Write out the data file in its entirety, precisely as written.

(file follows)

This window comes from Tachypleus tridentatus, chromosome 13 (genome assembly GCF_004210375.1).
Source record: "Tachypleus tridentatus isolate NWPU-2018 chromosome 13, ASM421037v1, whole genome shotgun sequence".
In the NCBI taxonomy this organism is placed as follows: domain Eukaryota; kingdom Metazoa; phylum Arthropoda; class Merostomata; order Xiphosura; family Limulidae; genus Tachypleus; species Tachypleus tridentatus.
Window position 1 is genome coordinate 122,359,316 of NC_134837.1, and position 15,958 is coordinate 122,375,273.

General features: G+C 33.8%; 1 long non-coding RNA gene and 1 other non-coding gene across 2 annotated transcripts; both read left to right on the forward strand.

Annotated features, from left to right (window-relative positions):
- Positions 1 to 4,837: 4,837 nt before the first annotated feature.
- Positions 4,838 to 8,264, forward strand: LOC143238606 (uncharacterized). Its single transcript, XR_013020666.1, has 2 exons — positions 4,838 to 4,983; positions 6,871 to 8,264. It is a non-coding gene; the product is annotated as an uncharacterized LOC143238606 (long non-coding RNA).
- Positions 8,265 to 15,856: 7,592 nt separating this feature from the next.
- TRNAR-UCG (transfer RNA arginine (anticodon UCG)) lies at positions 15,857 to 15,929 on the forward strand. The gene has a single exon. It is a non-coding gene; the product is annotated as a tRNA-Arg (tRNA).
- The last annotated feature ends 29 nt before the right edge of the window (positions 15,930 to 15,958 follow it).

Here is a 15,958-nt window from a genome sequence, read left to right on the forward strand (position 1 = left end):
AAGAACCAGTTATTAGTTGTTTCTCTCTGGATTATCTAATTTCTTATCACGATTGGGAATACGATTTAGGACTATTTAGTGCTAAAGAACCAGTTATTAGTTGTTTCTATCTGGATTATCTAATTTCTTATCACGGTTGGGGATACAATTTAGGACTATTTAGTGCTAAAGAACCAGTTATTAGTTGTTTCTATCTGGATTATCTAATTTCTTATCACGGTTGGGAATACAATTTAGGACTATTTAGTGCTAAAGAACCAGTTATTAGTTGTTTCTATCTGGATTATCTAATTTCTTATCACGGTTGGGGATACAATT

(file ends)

This window comes from Tachypleus tridentatus, chromosome 13 (genome assembly GCF_004210375.1).
Source record: "Tachypleus tridentatus isolate NWPU-2018 chromosome 13, ASM421037v1, whole genome shotgun sequence".
In the NCBI taxonomy this organism is placed as follows: domain Eukaryota; kingdom Metazoa; phylum Arthropoda; class Merostomata; order Xiphosura; family Limulidae; genus Tachypleus; species Tachypleus tridentatus.
Window position 1 is genome coordinate 122,359,316 of NC_134837.1, and position 15,958 is coordinate 122,375,273.

General features: G+C 33.8%; 1 long non-coding RNA gene and 1 other non-coding gene across 2 annotated transcripts; both read left to right on the forward strand.

Annotated features, from left to right (window-relative positions):
- Positions 1 to 4,837: 4,837 nt before the first annotated feature.
- Positions 4,838 to 8,264, forward strand: LOC143238606 (uncharacterized). Its single transcript, XR_013020666.1, has 2 exons — positions 4,838 to 4,983; positions 6,871 to 8,264. It is a non-coding gene; the product is annotated as an uncharacterized LOC143238606 (long non-coding RNA).
- Positions 8,265 to 15,856: 7,592 nt separating this feature from the next.
- TRNAR-UCG (transfer RNA arginine (anticodon UCG)) lies at positions 15,857 to 15,929 on the forward strand. The gene has a single exon. It is a non-coding gene; the product is annotated as a tRNA-Arg (tRNA).
- The last annotated feature ends 29 nt before the right edge of the window (positions 15,930 to 15,958 follow it).

Here is a 15,958-nt window from a genome sequence, read left to right on the forward strand (position 1 = left end):
AAGAACCAGTTATTAGTTGTTTCTCTCTGGATTATCTAATTTCTTATCACGATTGGGAATACGATTTAGGACTATTTAGTGCTAAAGAACCAGTTATTAGTTGTTTCTATCTGGATTATCTAATTTCTTATCACGGTTGGGGATACAATTTAGGACTATTTAGTGCTAAAGAACCAGTTATTAGTTGTTTCTATCTGGATTATCTAATTTCTTATCACGGTTGGGAATACAATTTAGGACTATTTAGTGCTAAAGAACCAGTTATTAGTTGTTTCTATCTGGATTATCTAATTTCTTATCACGGTTGGGGATACAATT